Ventura badmouthed SEALs, got decked, witnesses assert
ST. PAUL -- When Jesse Ventura’s defamation trial began against the estate of a Navy SEAL sniper who claimed he slugged the former Minnesota governor, defense attorneys presented a chart of witnesses they said would corroborate the story in bits and pieces.
After two days of testimony this week in federal court in St. Paul, the chart boxes are starting to fill up fast.
One former SEAL said he saw Ventura on the ground outside a Coronado, Calif., bar. Another said in videotaped testimony that he saw Ventura picking himself up with a bloody lip. A third said he overheard a commotion at the bar. The sister of a SEAL said she saw Ventura get hit.
Some differed on the details, but most agreed Ventura had no shortage of things to say that night — about politics, the war in Iraq, fallen soldiers, conspiracy theories or himself.
Chris Kyle, a SEAL-turned-author, wrote in his 2012 best seller that he dropped a celebrity with a punch after the man badmouthed a slain comrade. In promotional interviews for the book, he identified the man as Ventura.
Ventura says the story was fabricated, ruined his reputation and derailed his career. He sued Kyle after the book came out, and continued the lawsuit against Kyle’s estate after the author was shot to death at a Texas gun range in 2013.
On Tuesday, current SEAL John Kelly testified that he met Ventura in October 2006 at McP’s bar. Kelly was there with Kyle and other colleagues for the wake of a SEAL who died in Iraq throwing himself on a grenade. Ventura, a former Navy Underwater Demolition Team member, was there with Navy classmates for a reunion.
The Underwater Demolition Teams have since been merged into the SEALs.
When Kelly spotted the former professional wrestler, he was excited. Ventura had uttered one of the iconic action movie quotes of Kelly’s youth — a line from the 1987 “Predator” about the sexual prowess imparted by chewing tobacco — and Kelly chatted with Ventura about the behind-the-scenes story.
“You’re meeting one of your young idols,” Kelly said.
Then the conversation took a turn: Ventura, Kelly said, started sounding off on his opposition to the war in Iraq and the futility of the mission there. In the midst of a wake for a slain SEAL at the bar, it was the “wrong place, wrong time,” Kelly said. He said he walked away before he lost his temper.
Kelly saw Ventura on the ground later. Kyle later told him he’d put him there with a punch, and Kelly figured Ventura had it coming.
“You run your mouth, you get put on your ass,” Kelly said.
Kelly didn’t see the punch himself. He saw Kyle run from the scene — something superior officers tacitly encourage if SEALs get into dust-ups on the town, he said.
At the next bar, Kyle recounted throwing the punch after Ventura said SEALs “deserve to lose a few” in Iraq. The story was a hit among his colleagues, Kelly said.
David Olsen, one of Ventura’s attorneys, asked if the secondhand story was any stronger than gossip.
Kelly said he had enough direct knowledge of the night to feel he knew the story.
Like many of the other SEALs, Kelly was drinking heavily that night — he estimated he had 15 to 20 drinks and a hangover the next day.
Did that affect his memory, defense attorneys asked him?
He was confident in his recollection, he said.
Andrew Paul, a current SEAL reservist, was at the bar for the same wake. He didn’t see the punch either — but said he saw Ventura getting up off the ground with a bloody lip and yelling “I’m going to f—-ing kill you” at Kyle.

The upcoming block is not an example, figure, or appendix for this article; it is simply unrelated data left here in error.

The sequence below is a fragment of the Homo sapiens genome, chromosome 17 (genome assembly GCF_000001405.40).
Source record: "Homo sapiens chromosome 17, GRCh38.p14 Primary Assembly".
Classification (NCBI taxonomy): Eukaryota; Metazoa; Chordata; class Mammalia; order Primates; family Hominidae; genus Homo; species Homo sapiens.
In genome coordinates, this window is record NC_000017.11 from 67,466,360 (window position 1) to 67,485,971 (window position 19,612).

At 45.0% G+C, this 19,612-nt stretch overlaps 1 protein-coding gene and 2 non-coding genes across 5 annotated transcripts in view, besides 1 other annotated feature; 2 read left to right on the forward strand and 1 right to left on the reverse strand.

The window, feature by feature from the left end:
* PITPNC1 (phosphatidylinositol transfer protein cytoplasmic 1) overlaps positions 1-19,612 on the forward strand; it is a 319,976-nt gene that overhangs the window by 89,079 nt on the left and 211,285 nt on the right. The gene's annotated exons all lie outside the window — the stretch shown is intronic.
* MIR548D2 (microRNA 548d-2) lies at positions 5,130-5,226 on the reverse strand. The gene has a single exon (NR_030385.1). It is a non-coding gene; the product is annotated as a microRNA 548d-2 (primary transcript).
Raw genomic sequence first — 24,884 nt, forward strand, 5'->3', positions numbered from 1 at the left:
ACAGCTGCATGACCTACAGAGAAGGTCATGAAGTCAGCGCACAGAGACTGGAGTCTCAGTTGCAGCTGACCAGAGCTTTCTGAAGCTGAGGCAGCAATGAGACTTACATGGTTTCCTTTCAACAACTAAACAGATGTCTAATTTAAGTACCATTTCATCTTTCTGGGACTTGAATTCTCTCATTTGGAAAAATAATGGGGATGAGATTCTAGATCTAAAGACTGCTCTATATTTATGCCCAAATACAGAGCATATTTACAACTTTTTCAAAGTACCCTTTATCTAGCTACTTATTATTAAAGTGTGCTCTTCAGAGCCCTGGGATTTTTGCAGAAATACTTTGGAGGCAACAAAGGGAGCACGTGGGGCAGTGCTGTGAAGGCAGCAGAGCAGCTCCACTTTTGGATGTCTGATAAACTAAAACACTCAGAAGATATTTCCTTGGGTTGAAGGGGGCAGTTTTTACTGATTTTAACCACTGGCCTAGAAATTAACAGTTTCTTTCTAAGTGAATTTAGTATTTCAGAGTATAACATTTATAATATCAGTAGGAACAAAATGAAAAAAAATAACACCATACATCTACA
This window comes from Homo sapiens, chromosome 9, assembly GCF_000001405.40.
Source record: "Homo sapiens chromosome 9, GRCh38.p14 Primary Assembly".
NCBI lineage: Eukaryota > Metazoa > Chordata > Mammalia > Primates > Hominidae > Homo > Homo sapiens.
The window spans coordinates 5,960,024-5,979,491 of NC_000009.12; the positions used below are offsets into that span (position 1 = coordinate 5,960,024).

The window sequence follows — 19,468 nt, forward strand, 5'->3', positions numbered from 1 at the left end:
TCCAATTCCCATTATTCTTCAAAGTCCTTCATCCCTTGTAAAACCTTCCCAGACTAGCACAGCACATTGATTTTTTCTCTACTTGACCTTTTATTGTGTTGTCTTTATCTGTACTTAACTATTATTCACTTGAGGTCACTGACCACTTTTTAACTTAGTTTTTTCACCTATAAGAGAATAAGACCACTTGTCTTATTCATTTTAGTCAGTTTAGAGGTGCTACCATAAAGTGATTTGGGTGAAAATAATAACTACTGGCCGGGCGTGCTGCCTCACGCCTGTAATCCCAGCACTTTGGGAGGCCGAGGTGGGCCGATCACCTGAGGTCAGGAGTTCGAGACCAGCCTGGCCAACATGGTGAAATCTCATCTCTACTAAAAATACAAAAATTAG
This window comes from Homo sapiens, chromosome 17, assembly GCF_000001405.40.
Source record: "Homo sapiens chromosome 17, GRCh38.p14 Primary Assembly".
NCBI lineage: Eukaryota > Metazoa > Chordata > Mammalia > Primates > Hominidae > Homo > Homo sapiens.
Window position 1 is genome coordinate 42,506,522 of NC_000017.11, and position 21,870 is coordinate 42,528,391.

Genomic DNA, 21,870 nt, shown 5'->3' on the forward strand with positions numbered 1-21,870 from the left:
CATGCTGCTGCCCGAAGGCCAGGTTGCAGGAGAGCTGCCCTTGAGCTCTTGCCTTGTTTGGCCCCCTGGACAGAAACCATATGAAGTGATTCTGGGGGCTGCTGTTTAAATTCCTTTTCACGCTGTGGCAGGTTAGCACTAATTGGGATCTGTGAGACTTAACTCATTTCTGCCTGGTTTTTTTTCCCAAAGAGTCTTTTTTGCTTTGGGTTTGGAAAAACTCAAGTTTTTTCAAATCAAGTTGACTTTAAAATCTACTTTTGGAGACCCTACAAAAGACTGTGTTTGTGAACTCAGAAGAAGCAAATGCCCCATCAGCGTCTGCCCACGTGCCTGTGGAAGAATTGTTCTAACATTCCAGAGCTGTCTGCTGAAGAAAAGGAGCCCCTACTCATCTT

Like Kelly, Paul said he “thought it would be cool” to meet Ventura, who is well-known among SEALs as a former frogman who went on to fame and political success. But he said his opinion soured quickly when he saw Ventura pontificating to anyone who would listen about his political views, the Iraq war, Sept. 11 conspiracy theories and other views that struck Paul as radical.
“It was just sort of all about him and what he thought from his little soapbox,” Paul said in a deposition video played in court. He was not present himself.
The diatribe turned off the people who heard it, Paul said — and rubbed the families of fallen SEALs the wrong way.
He didn’t see the fight itself, but asked Kyle about it the next day and got the story.
Olsen asked Paul why he didn’t report the incident to military authorities or police as Kyle’s superior officer.
Paul said it wasn’t a big deal, especially in a testosterone-laden SEAL community that sees its share of scuffles.
Rosemary deShazo, a Utah doctor who is the sister of a SEAL, was also at the wake. She and her sister Laura posed for a photo with Ventura. Laura testified Monday that she saw him get punched; Rosemary said she didn’t see it.
But she said she did hear Ventura say Michael Monsoor — the slain SEAL for whom the wake was being held — “probably deserved it.”
Ventura said “they die all the time,” she testified.
The geography of the alleged punch is a point of divergence among witnesses. Some said it happened on the bar patio. Others claimed it was outside the patio walls on the sidewalk along a nearby street.
The first part of the video deposition of another SEAL, Bob Gassoff, was played in court Tuesday afternoon. Gassoff was also at the wake, and recounted hearing a commotion that night around the area in which Kyle claimed he hit Ventura.
Gassoff recalled introducing Ventura to the Debbie Lee. Her son Marc was the first SEAL killed in Iraq, and died about two months before Monsoor.
Lee testified Monday that Ventura was interested only in talking about himself, not about her son. Gassoff got the same impression, he said, and was disappointed Ventura didn’t show more compassion.
He thought: “Wow, that was not what I thought it was going to be,” he said.
Gassoff’s testimony will continue today.
The Pioneer Press is a media partner with Forum News Service.